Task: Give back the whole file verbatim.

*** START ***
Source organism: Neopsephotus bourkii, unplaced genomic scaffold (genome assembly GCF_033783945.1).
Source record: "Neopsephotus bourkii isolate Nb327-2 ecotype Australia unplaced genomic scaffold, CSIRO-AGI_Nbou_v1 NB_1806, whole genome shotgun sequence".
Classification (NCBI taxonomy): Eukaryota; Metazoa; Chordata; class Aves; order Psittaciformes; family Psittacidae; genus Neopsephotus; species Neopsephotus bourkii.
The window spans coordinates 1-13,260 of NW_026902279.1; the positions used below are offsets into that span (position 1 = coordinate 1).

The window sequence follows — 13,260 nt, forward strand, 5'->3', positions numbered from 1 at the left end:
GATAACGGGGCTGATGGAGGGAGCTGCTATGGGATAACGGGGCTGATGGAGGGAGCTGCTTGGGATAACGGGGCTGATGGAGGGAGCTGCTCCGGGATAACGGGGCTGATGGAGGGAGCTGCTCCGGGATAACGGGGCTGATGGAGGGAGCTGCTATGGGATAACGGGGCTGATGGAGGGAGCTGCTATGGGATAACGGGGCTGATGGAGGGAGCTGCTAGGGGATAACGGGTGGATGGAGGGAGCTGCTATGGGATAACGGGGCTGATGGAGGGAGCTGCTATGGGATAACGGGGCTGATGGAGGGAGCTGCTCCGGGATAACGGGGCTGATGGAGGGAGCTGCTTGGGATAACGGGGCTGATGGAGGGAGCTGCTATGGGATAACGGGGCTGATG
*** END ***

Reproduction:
Source organism: Neopsephotus bourkii, unplaced genomic scaffold (genome assembly GCF_033783945.1).
Source record: "Neopsephotus bourkii isolate Nb327-2 ecotype Australia unplaced genomic scaffold, CSIRO-AGI_Nbou_v1 NB_1806, whole genome shotgun sequence".
Classification (NCBI taxonomy): Eukaryota; Metazoa; Chordata; class Aves; order Psittaciformes; family Psittacidae; genus Neopsephotus; species Neopsephotus bourkii.
The window spans coordinates 1-13,260 of NW_026902279.1; the positions used below are offsets into that span (position 1 = coordinate 1).

The window sequence follows — 13,260 nt, forward strand, 5'->3', positions numbered from 1 at the left end:
GATAACGGGGCTGATGGAGGGAGCTGCTATGGGATAACGGGGCTGATGGAGGGAGCTGCTTGGGATAACGGGGCTGATGGAGGGAGCTGCTCCGGGATAACGGGGCTGATGGAGGGAGCTGCTCCGGGATAACGGGGCTGATGGAGGGAGCTGCTATGGGATAACGGGGCTGATGGAGGGAGCTGCTATGGGATAACGGGGCTGATGGAGGGAGCTGCTAGGGGATAACGGGTGGATGGAGGGAGCTGCTATGGGATAACGGGGCTGATGGAGGGAGCTGCTATGGGATAACGGGGCTGATGGAGGGAGCTGCTCCGGGATAACGGGGCTGATGGAGGGAGCTGCTTGGGATAACGGGGCTGATGGAGGGAGCTGCTATGGGATAACGGGGCTGATG